The Showdown for 'Public' Instant Messaging and Convergence With IP Telephony
By Art Rosenberg, The Unified-View
When Microsoft announced that their enterprise instant messaging product, then called Istanbul, would interoperate with the two leading consumer IM services provided by AOL and Yahoo (in addition to it’s own MSN Messenger service), I jumped to the conclusion that AOL’s stranglehold on a “public” IM network was over. Ha! It only opened the door for enterprise IM to interoperate with those two consumer services.
This week’s announcement by Microsoft and Yahoo that they will allow interoperability between their two IM services is the real beginning of “public” converged, multi-modal communications, alias “unified telecommunications.” The battle is only beginning, as not only market leader AOL is not (yet) willing to join with Microsoft and Yahoo, but also powerful IM newcomer Google is also a consumer player to be reckoned with.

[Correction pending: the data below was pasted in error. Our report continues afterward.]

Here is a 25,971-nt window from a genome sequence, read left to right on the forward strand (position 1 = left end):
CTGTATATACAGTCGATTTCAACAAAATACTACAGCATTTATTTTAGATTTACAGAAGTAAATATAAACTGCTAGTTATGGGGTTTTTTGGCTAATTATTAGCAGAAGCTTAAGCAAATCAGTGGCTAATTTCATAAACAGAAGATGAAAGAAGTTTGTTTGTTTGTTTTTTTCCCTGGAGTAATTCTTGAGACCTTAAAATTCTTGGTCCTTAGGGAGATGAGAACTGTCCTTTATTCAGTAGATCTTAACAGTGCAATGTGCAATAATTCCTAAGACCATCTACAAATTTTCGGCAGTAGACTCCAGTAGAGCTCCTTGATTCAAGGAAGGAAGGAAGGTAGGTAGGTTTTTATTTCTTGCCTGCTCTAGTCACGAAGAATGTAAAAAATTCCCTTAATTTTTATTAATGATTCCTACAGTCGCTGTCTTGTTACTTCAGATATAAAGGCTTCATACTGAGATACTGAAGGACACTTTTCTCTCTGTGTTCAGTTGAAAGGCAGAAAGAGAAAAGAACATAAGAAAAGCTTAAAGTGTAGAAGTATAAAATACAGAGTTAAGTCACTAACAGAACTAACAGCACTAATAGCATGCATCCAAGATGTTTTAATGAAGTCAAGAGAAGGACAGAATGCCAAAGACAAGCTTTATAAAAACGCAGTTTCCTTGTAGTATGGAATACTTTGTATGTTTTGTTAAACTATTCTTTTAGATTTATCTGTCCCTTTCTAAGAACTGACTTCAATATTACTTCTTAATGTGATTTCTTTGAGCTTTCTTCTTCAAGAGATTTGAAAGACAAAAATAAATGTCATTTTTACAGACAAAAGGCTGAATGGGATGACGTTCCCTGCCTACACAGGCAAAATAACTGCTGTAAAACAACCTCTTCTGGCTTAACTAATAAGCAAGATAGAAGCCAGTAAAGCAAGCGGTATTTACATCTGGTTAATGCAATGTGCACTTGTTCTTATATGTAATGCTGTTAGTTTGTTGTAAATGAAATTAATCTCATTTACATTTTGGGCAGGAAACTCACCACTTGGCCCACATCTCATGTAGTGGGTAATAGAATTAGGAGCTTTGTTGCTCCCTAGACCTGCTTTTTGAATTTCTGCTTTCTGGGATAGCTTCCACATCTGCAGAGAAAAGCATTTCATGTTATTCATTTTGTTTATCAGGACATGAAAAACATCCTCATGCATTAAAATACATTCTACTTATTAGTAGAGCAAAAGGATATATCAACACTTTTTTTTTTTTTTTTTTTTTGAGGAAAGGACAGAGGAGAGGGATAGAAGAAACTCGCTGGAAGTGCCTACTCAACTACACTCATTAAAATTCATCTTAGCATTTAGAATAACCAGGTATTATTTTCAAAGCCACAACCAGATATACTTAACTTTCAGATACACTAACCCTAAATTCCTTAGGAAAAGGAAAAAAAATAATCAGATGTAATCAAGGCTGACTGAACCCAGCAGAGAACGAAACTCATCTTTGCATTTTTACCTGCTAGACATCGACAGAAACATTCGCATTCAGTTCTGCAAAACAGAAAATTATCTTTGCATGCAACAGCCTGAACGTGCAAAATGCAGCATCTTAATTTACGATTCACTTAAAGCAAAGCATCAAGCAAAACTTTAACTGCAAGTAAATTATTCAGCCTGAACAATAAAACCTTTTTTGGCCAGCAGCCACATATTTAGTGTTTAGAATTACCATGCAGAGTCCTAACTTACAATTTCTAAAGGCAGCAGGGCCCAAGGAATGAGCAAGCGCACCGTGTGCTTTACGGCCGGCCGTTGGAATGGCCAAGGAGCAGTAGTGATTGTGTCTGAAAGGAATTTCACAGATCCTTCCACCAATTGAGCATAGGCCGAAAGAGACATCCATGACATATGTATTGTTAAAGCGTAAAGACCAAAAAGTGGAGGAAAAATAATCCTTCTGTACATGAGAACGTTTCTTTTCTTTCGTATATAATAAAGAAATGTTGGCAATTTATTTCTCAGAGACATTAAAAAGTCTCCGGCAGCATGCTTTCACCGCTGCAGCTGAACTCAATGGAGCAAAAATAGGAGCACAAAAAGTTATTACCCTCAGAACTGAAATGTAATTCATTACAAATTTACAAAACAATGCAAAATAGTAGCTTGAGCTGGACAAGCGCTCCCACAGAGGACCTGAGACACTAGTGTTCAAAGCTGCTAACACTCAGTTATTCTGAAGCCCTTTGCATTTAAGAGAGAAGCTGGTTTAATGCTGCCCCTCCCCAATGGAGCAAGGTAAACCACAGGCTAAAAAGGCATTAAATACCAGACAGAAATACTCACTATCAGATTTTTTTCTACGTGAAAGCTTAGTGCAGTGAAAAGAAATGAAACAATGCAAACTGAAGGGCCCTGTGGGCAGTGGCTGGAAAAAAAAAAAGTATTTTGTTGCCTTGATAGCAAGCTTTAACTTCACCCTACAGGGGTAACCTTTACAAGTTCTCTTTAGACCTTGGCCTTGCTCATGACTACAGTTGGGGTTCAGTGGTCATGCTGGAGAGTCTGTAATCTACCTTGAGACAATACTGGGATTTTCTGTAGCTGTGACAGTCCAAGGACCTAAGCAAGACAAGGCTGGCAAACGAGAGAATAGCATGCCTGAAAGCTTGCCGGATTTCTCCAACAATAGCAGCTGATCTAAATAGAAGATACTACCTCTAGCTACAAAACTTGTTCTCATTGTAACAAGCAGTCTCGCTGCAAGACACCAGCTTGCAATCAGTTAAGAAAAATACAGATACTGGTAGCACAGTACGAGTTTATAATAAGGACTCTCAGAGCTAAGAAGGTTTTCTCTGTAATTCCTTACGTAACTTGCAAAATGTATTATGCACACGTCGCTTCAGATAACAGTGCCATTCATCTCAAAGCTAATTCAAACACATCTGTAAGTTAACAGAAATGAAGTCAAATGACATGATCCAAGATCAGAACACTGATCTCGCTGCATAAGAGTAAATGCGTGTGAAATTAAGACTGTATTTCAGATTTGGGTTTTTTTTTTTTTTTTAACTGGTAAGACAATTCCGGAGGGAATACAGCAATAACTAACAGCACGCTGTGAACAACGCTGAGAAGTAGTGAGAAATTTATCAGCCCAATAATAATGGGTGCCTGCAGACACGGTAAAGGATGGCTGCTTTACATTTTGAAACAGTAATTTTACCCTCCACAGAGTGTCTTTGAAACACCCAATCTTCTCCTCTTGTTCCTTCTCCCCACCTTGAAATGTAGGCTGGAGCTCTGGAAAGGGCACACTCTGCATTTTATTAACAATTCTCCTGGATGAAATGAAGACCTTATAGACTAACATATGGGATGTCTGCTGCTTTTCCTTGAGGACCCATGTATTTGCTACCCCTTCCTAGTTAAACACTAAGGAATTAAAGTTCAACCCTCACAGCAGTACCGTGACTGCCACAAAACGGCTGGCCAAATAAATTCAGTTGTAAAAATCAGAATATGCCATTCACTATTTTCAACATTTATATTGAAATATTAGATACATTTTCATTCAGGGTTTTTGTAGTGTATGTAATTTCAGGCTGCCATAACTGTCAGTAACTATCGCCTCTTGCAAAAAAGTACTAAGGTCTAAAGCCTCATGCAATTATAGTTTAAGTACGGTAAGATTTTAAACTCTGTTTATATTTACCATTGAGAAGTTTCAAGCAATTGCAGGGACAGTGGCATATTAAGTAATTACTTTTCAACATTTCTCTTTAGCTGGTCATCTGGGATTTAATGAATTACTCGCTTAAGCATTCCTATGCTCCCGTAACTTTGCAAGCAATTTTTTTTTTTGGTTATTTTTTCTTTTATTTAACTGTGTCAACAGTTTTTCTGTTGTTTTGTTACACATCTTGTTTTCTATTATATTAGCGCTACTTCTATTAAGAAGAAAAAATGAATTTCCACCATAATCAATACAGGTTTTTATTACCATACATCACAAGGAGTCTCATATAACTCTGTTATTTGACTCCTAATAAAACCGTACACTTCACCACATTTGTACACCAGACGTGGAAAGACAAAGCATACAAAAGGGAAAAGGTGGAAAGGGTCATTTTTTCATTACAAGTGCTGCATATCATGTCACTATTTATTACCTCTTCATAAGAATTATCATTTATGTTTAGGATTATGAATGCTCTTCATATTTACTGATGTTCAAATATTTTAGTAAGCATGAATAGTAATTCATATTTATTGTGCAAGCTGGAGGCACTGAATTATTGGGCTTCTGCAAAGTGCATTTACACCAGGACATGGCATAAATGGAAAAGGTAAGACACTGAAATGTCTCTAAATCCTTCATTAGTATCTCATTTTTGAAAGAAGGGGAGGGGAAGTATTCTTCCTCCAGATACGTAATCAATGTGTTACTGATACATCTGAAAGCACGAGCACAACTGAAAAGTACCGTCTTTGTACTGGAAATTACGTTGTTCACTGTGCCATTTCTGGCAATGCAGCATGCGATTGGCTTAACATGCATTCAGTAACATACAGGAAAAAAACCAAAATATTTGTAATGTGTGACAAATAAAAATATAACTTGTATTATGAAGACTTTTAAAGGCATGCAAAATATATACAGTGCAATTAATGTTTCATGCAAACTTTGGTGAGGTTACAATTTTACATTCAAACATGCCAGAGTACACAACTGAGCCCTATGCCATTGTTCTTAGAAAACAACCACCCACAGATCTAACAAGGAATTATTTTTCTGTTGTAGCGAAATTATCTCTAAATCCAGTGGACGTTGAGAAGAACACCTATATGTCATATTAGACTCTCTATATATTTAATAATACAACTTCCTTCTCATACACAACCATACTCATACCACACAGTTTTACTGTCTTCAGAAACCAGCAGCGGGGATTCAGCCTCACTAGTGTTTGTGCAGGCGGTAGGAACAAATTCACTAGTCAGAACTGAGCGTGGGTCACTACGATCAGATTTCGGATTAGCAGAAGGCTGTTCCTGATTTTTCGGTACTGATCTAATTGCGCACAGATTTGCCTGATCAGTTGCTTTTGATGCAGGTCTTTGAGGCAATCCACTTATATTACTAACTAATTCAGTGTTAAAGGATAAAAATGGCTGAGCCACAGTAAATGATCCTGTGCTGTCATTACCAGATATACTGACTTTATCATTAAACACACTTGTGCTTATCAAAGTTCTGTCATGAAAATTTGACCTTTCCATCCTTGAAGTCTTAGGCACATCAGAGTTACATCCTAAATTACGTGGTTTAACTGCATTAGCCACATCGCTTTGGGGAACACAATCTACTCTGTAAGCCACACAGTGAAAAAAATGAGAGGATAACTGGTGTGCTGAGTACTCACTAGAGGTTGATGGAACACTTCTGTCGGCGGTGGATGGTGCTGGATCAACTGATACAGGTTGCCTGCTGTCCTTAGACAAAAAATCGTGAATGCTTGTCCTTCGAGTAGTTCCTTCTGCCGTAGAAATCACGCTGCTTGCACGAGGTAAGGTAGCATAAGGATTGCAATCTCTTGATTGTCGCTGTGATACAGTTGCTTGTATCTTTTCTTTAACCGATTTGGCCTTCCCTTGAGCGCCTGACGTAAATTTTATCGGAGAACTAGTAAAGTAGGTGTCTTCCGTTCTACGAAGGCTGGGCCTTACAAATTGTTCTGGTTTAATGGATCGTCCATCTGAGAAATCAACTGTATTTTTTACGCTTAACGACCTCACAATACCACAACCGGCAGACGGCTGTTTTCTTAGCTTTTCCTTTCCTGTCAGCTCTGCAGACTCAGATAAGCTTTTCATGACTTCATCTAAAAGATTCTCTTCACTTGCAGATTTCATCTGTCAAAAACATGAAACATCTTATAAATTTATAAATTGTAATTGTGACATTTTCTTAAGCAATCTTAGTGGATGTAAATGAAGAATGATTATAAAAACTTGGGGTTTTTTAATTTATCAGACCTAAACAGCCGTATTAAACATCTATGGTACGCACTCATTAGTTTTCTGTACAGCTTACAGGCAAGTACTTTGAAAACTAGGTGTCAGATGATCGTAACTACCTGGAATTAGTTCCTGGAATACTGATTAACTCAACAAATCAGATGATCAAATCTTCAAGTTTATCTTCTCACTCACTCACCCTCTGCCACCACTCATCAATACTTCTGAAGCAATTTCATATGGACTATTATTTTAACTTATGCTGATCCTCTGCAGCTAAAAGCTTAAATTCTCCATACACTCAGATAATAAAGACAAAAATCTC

It’s Also About IP Telephony
In case you hadn’t noticed, all of the IM players are including IP telephony capabilities as part of their IM service offerings, converging SIP-based telephone services with their IM presence technology. This will finally move personal communications management from the silos of the TDM world to our long-time vision of multi-modal “unified telecommunications.” This is particularly pertinent since “real-time” message exchange is becoming a serious competitor to the use of telephones for time-critical person-to-person contacts.
Throw in the cost-saving factors of “VoIP”–based telephone services, and you have a real winner for the consumer markets. For enterprise organizations that have to deal with their consumer customers, this convergence will also facilitate the way customer contacts are handled. It paves the way for the so-called “multichannel” enterprise contact center, which tried to deal with the silos of voice connections and messaging exchanges, to become a more flexible and efficient “virtual” and “transmodal” contact center.
The Future of Business Messaging
As I have frequently said in my many presentations about “unified communications,” the growing importance of asynchronous and real-time messaging will not eliminate the role of the voice telecommunications. “You are not losing a daughter, you are gaining a son-in-law!”